Small annual and perennial garden flowers are blooming, and I couldn’t resist snipping a few, along with some leaves, for natural dyeing. The flowers fade quickly, so the decision is whether to leave them alone to die or to clip a few and dye.
So I grabbed a few pansies, coreopsis and cosmos along with a few geranium leaves, false indigo leaves, and some golden barberry. I used avocado pits and skins in the dye-pot and let them simmer for a couple of hours. I was looking for a little color booster in addition to the colors I would achieve by simmering the plants on fiber.
In this experiment, I used bundled silk gauze and cotton sheeting as a sandwich with leaves and flowers as the filling. I rolled it all around a small copper pipe, tied it with string and set it in the dye-pot. Then I clamped a square bundle of cotton sheeting with plants in-between, and handmade paper as well. Finally, I layered small torn pieces of a previously dyed large piece of Fabriano paper with small plant bits.
Bundles of paper and cloth were left to simmer in the avocado dye-pot for a couple of hours, then allowed to rest overnight. The paper turned out fairly waterlogged and did not achieve a great deal of color. However, I was very pleased with the silk & cotton sandwich. Some of those bright colors you see were golden correopsis, pink cosmos and leaves, along with a pinky tinge from the avocado liquid.
I get the biggest thrill when unrolling the bundled packages! You really should try this.
When you are a city dweller, and you live in an apartment or town home or condo, you are somewhat limited in what–and how much–you can grow. And what you can accomplish is all on a smaller scale than if you had a nice-sized garden.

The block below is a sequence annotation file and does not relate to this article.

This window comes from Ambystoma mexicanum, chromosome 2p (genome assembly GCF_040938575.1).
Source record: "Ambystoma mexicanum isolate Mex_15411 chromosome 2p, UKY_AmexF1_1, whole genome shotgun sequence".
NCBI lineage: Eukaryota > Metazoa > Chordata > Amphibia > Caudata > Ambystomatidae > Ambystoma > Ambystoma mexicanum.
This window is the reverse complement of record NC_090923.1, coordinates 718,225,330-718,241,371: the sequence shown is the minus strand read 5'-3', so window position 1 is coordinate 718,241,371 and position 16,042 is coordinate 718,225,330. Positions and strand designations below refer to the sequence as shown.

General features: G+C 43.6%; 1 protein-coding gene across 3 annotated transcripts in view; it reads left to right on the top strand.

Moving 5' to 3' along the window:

So when I read that you can save wild rose petals–I have three bushes in front of my town home–and preserve them for use in cosmetics and jams, I got very excited. This morning, before the dew was gone, I gathered wild rose petals and stuffed them in a clean recycled jar. You are advised NOT to totally strip the bushes, leaving some petals for the bees.
While I could be making rose hip jam or rose water, I’ve decided to use the petals for “rose attar” or infused rose oil. The decision: whether to use organic safflower oil or my costly extra virgin olive oil. I’ve decided to use equal amounts of both oils. Pressing the rose petals tightly in the jar, I pour a mix of oil over the petals, leaving an inch of space at the top so the rose petals have room to expand. Tightly capped, I will steep the petals for about two weeks. I look forward to using the rose petal oil as a skin balm.
In the meantime, I have been steeping exhaust liquid from black walnut husk dyeing, and the mostly evaporated liquid is getting close to becoming walnut ink. Walnut ink was used at one time by scribes for writing on parchment, way back in the day, before ball point pens. Today, walnut ink is used by artists to create beautiful impressions on paper and canvas. You may be surprised to learn that both Leonardo da Vinci and Rembrandt used walnut ink in their paints. My tiny bit of walnut liquid will not yield much ink, but just enough for me to practice on handmade paper and recapture a bit of history.
If you would like to learn more about the history of black walnuts and their many uses–or about wild roses and their usage in cosmetics, medicine and food–I have provided links.
I incorporate natural dyeing with plants in many different types of fiber arts. I use mulberry silk skeins for hand-embroidery, wool roving for felting, silk ribbons and yarn for weaving. But I also enjoy “slow stitching,” and so it’s always good to have a small collection of cotton squares and crochet pieces for incorporating with free-form stitching projects, such as shown in these photos:
Cellulose fibers are treated differently from protein fibers when dyeing with natural plants. Mordanting involves several different processes, depending on your preferences. There are 2-step tannin/alum mordanting and 3-step involving tannin/alum and tannin again. Some folks I know use soda ash or calcium carbonate in their mordanting process. It all depends on preferences, water quality in your area and the types of dyeing you intend to do.
I experimented with alum acetate and calcium carbonate as mordants in preparation for using a saved madder exhaust bath and a newly prepared pomegranate dye bath. My intention was to build up a larger collection of hand-dyed pieces for stitching projects, as well as having extras to trade with other fiber artists.